Would I Smoke This Cigar Again?
This is an easy answer: yes! While my palate prefers the prior two iterations of the line more than this one, it still hits on all the right notes for me. I have smoked all four sizes of this cigar, and this toro falls right in the middle for me in preference, with the Gordo surprisingly delivering the best in the flavor department, and the Corona Gorda being the full-bodied powerhouse of the blend.
- Every release in the Laranja line to date has received a top-10 placement in Cigar Dojo’s annual list the year it was released; the Laranja Reserva Azulejo earned the No. 10 Cigar of the Year for 2021.
- If you smoke lots of Espinosa and are active on social media, you may earn an invite to La Zona Palooza, Espinosa’s “thank you” event for their most active consumers.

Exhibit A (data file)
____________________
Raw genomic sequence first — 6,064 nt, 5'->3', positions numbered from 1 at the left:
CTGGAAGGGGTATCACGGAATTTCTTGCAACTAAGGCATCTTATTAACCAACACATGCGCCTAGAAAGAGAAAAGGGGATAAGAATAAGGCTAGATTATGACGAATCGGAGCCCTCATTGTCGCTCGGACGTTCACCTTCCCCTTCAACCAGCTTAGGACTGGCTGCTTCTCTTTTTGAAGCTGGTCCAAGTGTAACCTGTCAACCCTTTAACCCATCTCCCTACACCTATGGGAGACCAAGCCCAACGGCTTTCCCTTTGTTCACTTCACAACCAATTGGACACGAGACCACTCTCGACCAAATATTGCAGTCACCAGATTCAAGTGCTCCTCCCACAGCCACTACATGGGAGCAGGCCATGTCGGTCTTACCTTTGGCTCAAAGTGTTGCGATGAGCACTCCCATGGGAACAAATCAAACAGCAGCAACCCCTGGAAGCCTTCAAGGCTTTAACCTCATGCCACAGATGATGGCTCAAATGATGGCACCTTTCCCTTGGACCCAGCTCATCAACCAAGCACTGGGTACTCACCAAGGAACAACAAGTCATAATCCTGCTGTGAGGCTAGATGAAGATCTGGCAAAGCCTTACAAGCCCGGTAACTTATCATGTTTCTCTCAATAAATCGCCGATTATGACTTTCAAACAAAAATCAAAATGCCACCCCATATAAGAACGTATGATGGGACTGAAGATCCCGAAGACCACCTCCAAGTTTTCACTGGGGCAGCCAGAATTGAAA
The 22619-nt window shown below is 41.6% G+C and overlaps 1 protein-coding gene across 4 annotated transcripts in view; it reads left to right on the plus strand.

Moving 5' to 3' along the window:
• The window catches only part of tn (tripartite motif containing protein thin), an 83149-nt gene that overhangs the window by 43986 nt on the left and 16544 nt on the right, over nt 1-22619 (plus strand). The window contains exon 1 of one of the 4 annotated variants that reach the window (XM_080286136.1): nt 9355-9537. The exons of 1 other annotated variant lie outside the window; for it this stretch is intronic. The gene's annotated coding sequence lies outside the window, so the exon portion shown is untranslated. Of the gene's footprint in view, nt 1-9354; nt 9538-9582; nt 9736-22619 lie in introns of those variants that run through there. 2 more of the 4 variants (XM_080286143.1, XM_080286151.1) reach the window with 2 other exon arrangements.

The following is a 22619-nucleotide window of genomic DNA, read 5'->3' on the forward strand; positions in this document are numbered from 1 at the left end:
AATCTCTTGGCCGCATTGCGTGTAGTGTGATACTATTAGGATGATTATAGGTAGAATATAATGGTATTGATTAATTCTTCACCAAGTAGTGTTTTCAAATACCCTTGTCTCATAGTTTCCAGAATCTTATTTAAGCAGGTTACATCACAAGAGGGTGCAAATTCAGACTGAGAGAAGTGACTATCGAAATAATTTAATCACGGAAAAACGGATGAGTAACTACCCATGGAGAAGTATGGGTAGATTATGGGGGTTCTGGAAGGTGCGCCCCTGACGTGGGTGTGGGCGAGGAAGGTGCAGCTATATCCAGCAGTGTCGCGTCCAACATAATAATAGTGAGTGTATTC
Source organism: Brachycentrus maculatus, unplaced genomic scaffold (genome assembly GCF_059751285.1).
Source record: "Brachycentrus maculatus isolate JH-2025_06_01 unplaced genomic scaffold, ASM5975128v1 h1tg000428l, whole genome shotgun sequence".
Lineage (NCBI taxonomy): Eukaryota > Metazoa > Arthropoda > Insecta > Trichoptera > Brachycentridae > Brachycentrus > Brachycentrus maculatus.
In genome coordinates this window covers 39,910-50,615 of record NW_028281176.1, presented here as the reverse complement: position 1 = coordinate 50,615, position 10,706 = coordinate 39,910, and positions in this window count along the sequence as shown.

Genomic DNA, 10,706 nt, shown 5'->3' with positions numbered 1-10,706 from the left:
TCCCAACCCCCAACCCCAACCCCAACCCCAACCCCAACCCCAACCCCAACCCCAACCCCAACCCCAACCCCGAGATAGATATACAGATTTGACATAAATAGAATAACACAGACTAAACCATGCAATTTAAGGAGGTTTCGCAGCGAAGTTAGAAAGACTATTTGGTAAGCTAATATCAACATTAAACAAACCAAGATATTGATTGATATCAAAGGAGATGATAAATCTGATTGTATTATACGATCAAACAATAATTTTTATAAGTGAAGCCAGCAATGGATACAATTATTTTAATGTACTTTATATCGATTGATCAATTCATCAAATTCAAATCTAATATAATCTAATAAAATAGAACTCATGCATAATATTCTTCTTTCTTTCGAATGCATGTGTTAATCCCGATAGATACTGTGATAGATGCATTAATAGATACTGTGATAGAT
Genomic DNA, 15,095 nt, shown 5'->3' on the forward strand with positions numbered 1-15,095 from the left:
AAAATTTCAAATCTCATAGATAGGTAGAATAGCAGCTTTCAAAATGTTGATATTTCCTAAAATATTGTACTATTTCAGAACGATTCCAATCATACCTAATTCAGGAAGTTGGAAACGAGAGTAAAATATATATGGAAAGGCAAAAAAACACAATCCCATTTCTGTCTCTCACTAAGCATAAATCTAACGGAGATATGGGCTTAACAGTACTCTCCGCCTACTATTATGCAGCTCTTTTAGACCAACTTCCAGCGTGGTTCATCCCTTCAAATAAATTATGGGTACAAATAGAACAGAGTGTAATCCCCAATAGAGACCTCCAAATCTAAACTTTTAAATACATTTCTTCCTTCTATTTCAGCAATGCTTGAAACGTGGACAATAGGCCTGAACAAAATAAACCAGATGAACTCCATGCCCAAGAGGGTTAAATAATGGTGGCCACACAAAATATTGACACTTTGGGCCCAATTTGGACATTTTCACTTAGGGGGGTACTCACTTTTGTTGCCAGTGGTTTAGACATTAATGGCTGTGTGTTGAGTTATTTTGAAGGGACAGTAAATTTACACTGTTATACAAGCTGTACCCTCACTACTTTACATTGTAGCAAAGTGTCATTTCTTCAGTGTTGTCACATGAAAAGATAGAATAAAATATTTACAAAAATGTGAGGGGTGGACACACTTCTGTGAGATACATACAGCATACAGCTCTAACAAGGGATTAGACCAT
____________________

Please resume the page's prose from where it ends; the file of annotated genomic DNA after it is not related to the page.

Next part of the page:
- In early 2021, Espinosa revealed that the original Laranja Reserva would become less widely available, as certain tobaccos within the blend had become scarce. While not explicitly deemed a replacement, the Azulejo helped fill demand for the fan-favorite Laranja line.
- At the time of writing, the Laranja Reserva Azulejo sits at a 99-point rating on Dojoverse, ranked as the platform’s 113th cigar (out of 3.7k cigars total).
- Flavor: Medium / Full
- Strength: Medium / Full
- Body: Medium-Full
- Brazil nuts
- Charred meat
- Smoke Time: 1 hour, 35 minutes
- Pairing Recommendation: Barrel-proof bourbon | Aged rum | Reposado tequila | Strong black coffee
- Purchase Recommendation: Grab a box. You will want to share these with your more experienced cigar-smoking buddies.
- Great flavor delivery
- Smooth, considering the dark profile
- Great burning for a box-press
- Draw was a little too loose
- Short smoking time for a toro
- The strength will get to some, as it borders on full